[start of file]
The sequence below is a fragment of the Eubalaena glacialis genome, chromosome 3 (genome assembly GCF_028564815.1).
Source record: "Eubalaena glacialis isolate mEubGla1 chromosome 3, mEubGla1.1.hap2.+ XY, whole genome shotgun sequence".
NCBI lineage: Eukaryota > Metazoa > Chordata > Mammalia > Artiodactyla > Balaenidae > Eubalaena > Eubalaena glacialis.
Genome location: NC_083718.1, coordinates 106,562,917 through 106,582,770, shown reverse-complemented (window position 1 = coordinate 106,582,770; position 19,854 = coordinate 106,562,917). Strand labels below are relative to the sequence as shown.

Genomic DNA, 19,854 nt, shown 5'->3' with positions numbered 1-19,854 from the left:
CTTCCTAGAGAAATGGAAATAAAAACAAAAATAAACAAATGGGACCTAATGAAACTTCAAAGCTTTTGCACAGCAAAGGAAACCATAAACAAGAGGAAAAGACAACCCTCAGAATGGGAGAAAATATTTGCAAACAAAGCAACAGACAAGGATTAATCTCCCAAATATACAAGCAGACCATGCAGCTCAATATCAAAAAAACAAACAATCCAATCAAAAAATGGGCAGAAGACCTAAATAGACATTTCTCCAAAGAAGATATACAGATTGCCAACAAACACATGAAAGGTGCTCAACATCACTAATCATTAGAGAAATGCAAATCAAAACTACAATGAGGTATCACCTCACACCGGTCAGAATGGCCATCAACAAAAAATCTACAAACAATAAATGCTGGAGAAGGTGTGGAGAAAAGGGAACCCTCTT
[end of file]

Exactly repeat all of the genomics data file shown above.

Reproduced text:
The sequence below is a fragment of the Eubalaena glacialis genome, chromosome 3 (genome assembly GCF_028564815.1).
Source record: "Eubalaena glacialis isolate mEubGla1 chromosome 3, mEubGla1.1.hap2.+ XY, whole genome shotgun sequence".
NCBI lineage: Eukaryota > Metazoa > Chordata > Mammalia > Artiodactyla > Balaenidae > Eubalaena > Eubalaena glacialis.
Genome location: NC_083718.1, coordinates 106,562,917 through 106,582,770, shown reverse-complemented (window position 1 = coordinate 106,582,770; position 19,854 = coordinate 106,562,917). Strand labels below are relative to the sequence as shown.

Genomic DNA, 19,854 nt, shown 5'->3' with positions numbered 1-19,854 from the left:
CTTCCTAGAGAAATGGAAATAAAAACAAAAATAAACAAATGGGACCTAATGAAACTTCAAAGCTTTTGCACAGCAAAGGAAACCATAAACAAGAGGAAAAGACAACCCTCAGAATGGGAGAAAATATTTGCAAACAAAGCAACAGACAAGGATTAATCTCCCAAATATACAAGCAGACCATGCAGCTCAATATCAAAAAAACAAACAATCCAATCAAAAAATGGGCAGAAGACCTAAATAGACATTTCTCCAAAGAAGATATACAGATTGCCAACAAACACATGAAAGGTGCTCAACATCACTAATCATTAGAGAAATGCAAATCAAAACTACAATGAGGTATCACCTCACACCGGTCAGAATGGCCATCAACAAAAAATCTACAAACAATAAATGCTGGAGAAGGTGTGGAGAAAAGGGAACCCTCTT